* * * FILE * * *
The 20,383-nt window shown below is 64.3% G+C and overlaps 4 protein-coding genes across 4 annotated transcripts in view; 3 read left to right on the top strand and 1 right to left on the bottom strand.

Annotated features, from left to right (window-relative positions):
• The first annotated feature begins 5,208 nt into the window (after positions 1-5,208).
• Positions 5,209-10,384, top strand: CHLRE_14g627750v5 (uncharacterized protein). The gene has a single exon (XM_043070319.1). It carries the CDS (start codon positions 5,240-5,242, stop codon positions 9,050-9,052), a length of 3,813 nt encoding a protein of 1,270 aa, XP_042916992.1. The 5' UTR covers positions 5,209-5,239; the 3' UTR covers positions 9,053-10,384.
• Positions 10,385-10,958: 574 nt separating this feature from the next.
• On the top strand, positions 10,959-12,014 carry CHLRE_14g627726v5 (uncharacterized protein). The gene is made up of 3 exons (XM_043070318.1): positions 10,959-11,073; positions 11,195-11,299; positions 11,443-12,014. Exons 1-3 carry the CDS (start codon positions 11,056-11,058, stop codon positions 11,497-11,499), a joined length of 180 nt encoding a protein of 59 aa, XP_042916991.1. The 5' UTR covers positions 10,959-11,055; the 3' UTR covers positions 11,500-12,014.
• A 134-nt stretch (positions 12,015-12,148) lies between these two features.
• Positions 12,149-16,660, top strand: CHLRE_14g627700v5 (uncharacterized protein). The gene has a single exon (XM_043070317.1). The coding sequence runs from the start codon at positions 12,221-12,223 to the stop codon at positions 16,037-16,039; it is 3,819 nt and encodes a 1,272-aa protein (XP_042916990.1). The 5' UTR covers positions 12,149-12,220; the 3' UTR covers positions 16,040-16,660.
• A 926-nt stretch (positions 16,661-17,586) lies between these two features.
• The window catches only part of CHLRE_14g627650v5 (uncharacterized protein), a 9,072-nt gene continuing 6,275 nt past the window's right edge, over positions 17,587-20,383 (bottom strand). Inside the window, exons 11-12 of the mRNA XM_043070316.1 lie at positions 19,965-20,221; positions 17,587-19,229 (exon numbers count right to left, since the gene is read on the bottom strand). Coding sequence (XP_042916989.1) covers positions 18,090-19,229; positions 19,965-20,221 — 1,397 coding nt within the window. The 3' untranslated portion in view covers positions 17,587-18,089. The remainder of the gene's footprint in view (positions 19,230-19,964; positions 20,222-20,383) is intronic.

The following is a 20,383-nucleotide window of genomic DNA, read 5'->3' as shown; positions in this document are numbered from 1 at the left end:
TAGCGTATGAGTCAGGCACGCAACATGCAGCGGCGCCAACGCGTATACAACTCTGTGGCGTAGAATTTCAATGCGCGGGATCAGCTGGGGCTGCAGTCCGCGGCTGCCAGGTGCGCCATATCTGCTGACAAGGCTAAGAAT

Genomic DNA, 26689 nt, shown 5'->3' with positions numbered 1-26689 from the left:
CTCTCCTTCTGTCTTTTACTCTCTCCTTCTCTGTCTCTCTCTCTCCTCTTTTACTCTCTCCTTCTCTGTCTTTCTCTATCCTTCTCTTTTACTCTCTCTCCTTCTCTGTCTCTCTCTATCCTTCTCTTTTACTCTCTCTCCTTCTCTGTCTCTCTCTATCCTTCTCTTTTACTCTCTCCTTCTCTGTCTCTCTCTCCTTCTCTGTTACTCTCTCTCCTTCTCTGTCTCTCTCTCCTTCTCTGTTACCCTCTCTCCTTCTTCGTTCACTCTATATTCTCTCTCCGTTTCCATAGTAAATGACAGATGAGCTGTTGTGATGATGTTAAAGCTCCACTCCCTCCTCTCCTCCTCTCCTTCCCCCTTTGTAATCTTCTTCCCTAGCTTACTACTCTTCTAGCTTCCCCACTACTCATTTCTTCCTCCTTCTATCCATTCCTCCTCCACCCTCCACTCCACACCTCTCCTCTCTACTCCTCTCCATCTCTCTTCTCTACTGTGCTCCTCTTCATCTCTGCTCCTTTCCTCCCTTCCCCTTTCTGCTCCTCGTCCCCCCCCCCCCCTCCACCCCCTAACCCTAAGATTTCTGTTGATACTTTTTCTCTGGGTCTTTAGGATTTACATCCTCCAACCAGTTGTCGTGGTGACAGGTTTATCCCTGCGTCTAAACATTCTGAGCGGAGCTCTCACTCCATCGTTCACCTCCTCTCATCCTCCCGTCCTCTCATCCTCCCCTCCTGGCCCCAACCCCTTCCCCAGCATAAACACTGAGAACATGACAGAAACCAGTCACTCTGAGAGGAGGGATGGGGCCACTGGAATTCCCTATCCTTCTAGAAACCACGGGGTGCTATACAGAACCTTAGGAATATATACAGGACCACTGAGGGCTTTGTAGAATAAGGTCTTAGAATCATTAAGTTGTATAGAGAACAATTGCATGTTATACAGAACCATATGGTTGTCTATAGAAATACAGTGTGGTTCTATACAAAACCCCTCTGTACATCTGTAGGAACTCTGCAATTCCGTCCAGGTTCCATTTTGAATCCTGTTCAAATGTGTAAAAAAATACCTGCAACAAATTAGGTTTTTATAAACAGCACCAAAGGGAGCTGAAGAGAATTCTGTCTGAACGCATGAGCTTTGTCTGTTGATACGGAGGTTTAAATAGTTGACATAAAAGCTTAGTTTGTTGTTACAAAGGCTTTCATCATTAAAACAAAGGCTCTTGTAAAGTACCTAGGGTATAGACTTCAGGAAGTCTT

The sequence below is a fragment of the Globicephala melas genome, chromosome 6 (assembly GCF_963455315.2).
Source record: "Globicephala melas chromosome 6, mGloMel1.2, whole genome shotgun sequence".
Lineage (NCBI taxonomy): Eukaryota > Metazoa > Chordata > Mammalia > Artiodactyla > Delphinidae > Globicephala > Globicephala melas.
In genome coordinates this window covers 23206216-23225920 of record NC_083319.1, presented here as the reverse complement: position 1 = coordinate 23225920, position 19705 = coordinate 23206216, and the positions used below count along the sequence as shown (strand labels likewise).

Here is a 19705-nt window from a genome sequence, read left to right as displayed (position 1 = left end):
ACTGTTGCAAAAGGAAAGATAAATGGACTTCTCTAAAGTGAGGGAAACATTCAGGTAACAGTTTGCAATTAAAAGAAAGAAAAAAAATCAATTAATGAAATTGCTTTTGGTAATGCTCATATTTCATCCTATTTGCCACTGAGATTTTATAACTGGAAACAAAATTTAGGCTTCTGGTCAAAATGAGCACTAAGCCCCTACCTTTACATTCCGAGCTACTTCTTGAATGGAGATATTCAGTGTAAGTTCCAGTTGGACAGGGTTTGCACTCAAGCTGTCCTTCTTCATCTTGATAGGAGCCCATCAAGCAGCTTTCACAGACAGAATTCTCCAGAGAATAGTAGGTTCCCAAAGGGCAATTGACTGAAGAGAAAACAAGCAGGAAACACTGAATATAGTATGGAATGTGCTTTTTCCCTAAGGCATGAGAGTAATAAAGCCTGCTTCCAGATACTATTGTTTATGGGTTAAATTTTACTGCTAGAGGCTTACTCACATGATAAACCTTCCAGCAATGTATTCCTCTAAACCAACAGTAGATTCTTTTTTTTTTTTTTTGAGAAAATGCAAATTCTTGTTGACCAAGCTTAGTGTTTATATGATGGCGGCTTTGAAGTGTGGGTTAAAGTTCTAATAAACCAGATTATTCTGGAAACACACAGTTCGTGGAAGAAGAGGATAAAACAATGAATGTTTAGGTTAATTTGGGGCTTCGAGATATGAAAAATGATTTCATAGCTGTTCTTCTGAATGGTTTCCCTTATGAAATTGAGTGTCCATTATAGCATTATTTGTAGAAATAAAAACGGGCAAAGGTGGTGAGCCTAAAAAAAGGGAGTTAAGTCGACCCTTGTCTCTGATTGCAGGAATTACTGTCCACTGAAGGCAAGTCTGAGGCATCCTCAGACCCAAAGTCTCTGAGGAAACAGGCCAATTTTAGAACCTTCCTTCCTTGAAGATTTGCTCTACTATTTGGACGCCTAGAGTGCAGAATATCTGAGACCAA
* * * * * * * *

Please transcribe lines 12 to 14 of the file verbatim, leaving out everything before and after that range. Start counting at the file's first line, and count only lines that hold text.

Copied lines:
TAGCGTATGAGTCAGGCACGCAACATGCAGCGGCGCCAACGCGTATACAACTCTGTGGCGTAGAATTTCAATGCGCGGGATCAGCTGGGGCTGCAGTCCGCGGCTGCCAGGTGCGCCATATCTGCTGACAAGGCTAAGAAT

Genomic DNA, 26689 nt, shown 5'->3' with positions numbered 1-26689 from the left:
CTCTCCTTCTGTCTTTTACTCTCTCCTTCTCTGTCTCTCTCTCTCCTCTTTTACTCTCTCCTTCTCTGTCTTTCTCTATCCTTCTCTTTTACTCTCTCTCCTTCTCTGTCTCTCTCTATCCTTCTCTTTTACTCTCTCTCCTTCTCTGTCTCTCTCTATCCTTCTCTTTTACTCTCTCCTTCTCTGTCTCTCTCTCCTTCTCTGTTACTCTCTCTCCTTCTCTGTCTCTCTCTCCTTCTCTGTTACCCTCTCTCCTTCTTCGTTCACTCTATATTCTCTCTCCGTTTCCATAGTAAATGACAGATGAGCTGTTGTGATGATGTTAAAGCTCCACTCCCTCCTCTCCTCCTCTCCTTCCCCCTTTGTAATCTTCTTCCCTAGCTTACTACTCTTCTAGCTTCCCCACTACTCATTTCTTCCTCCTTCTATCCATTCCTCCTCCACCCTCCACTCCACACCTCTCCTCTCTACTCCTCTCCATCTCTCTTCTCTACTGTGCTCCTCTTCATCTCTGCTCCTTTCCTCCCTTCCCCTTTCTGCTCCTCGTCCCCCCCCCCCCCTCCACCCCCTAACCCTAAGATTTCTGTTGATACTTTTTCTCTGGGTCTTTAGGATTTACATCCTCCAACCAGTTGTCGTGGTGACAGGTTTATCCCTGCGTCTAAACATTCTGAGCGGAGCTCTCACTCCATCGTTCACCTCCTCTCATCCTCCCGTCCTCTCATCCTCCCCTCCTGGCCCCAACCCCTTCCCCAGCATAAACACTGAGAACATGACAGAAACCAGTCACTCTGAGAGGAGGGATGGGGCCACTGGAATTCCCTATCCTTCTAGAAACCACGGGGTGCTATACAGAACCTTAGGAATATATACAGGACCACTGAGGGCTTTGTAGAATAAGGTCTTAGAATCATTAAGTTGTATAGAGAACAATTGCATGTTATACAGAACCATATGGTTGTCTATAGAAATACAGTGTGGTTCTATACAAAACCCCTCTGTACATCTGTAGGAACTCTGCAATTCCGTCCAGGTTCCATTTTGAATCCTGTTCAAATGTGTAAAAAAATACCTGCAACAAATTAGGTTTTTATAAACAGCACCAAAGGGAGCTGAAGAGAATTCTGTCTGAACGCATGAGCTTTGTCTGTTGATACGGAGGTTTAAATAGTTGACATAAAAGCTTAGTTTGTTGTTACAAAGGCTTTCATCATTAAAACAAAGGCTCTTGTAAAGTACCTAGGGTATAGACTTCAGGAAGTCTT